Tyne and Wear Fire and Rescue Service (TWFRS) have completed construction of a network of modular chambers that are the first of their kind in the entire country. The training aid sees a number of pods connected by 180ft of concrete pipework that are then covered in rubble.

The huge structure simulates the scene of a real-life disaster and snakes through the training yard at the TWFRS Training Centre located at their Headquarters site in Barmston Mere, Washington. It will be used by the Service’s Urban Search and Rescue (USAR) team, to hone and maintain their specialist skills.

TWFRS Chief Fire Officer, Chris Lowther, said it showed the Service’s investment in firefighter safety and how crews respond to a disaster. He said: “Our USAR teams are highly skilled and will have responsibility for extracting casualties if we have to respond to a collapsed building.

“This state-of-the-art training aid allows us to simulate that type of disaster and offers realistic training for those specialist crews. Investment in this type of facility is vitally important to maintain our skills and ensure the safety of our crews if an incident of this nature does take place.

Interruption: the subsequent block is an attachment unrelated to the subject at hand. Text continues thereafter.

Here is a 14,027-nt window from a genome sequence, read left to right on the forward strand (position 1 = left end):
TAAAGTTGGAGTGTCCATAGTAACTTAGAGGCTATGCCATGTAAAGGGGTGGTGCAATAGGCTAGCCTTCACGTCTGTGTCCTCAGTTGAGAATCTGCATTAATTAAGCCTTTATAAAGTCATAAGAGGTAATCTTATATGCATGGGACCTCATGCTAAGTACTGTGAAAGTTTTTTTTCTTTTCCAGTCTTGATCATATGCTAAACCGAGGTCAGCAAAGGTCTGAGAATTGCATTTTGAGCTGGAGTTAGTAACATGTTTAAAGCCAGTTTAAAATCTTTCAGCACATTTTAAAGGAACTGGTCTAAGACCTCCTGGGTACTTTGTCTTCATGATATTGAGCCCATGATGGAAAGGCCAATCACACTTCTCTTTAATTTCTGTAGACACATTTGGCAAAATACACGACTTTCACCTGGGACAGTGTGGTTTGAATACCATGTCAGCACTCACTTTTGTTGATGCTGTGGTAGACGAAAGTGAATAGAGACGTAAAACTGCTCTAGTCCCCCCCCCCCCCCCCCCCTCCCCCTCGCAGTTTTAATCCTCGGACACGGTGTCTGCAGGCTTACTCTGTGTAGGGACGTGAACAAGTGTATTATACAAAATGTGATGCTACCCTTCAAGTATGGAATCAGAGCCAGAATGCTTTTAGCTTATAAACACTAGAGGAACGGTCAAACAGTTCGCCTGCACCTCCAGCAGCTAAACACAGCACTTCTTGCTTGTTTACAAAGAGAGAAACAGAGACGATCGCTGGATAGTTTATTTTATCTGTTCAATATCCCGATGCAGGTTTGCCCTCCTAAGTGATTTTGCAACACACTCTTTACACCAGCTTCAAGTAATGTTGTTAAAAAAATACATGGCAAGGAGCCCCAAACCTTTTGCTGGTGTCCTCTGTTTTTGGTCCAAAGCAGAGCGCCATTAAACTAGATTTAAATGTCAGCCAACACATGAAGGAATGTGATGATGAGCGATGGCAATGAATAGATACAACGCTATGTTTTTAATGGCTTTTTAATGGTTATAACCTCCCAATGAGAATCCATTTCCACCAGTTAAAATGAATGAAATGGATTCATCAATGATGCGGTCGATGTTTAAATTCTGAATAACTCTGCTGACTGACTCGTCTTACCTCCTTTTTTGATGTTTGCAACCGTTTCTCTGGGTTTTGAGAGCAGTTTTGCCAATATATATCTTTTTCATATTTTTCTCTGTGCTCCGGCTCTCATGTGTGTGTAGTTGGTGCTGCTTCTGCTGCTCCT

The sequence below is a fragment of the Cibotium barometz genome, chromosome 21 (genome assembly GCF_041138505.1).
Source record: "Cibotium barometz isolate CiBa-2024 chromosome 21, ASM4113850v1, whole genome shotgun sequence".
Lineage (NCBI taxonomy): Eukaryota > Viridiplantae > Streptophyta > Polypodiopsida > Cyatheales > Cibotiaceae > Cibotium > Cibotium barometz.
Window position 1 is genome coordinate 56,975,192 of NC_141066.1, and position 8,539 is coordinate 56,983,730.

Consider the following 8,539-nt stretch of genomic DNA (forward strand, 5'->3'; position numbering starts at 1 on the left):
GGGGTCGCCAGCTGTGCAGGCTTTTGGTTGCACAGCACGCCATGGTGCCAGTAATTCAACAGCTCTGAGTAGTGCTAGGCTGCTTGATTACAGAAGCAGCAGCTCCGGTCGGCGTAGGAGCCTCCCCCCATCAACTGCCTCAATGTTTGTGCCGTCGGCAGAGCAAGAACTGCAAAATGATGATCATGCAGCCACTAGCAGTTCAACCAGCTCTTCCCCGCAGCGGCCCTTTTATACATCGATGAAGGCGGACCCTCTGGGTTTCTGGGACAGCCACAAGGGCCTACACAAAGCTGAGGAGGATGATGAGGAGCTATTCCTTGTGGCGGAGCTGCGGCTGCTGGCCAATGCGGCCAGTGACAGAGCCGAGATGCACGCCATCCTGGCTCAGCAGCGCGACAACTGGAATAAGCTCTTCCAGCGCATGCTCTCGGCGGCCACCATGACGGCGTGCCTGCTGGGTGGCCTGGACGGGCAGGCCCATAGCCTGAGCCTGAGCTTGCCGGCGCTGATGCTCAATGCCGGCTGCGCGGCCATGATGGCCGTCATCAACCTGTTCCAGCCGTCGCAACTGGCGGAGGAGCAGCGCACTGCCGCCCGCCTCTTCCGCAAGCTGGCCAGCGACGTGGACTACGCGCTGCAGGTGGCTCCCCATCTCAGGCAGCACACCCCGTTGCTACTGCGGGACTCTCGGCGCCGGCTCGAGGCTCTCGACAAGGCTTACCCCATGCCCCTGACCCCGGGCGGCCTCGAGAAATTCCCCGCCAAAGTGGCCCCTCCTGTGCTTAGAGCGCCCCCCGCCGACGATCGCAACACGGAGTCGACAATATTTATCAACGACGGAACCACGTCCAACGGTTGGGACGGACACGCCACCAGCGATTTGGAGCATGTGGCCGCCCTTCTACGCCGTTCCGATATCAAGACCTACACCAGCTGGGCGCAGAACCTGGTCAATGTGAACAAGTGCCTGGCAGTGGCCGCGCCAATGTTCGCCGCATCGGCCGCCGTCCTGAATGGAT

“But it should also reassure our communities here in Tyne and Wear that some of the most highly trained specialists will respond if they ever need them in a crisis.”

USAR teams will use the network by crawling through the pipes and breaking through slabs of concrete or steel that have been slid into each of the modular chambers. They will then have to make their way through the 180ft network of piping that has been covered in tonnes of concrete rubble.

The pipework also links in with the existing USAR structures enabling instructors to plan and deliver a wider range of scenarios which will provide for a more challenging experience for technicians.

Voids have also been built within the rubble to ensure the TWFRS USAR Dog Team can test their capability and respond in a crisis.

For further information about the work of Tyne and Wear Fire and Rescue Service please visit: www.twfire.gov.uk.